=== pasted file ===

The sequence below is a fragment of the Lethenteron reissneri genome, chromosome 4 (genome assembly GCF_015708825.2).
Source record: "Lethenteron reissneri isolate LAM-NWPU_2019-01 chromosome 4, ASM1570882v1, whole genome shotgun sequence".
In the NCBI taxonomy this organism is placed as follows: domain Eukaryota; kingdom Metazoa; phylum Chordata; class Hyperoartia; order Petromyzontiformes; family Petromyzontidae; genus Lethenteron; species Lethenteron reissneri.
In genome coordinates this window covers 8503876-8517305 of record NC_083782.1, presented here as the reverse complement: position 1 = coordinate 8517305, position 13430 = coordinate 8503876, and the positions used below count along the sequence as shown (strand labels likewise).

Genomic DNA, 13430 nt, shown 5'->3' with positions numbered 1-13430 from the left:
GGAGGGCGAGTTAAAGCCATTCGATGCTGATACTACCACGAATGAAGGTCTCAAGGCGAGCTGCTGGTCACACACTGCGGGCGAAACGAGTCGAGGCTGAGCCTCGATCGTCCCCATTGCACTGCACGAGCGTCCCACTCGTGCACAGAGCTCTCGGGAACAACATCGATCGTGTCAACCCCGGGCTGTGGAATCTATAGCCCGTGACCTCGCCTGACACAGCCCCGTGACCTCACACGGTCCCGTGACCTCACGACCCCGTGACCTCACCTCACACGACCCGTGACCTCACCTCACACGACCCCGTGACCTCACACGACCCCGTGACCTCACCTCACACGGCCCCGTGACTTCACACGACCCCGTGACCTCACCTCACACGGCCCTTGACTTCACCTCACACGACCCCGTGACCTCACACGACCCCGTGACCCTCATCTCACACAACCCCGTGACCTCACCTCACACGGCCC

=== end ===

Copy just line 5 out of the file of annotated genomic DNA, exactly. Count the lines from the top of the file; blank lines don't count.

Genomic DNA, 13430 nt, shown 5'->3' with positions numbered 1-13430 from the left: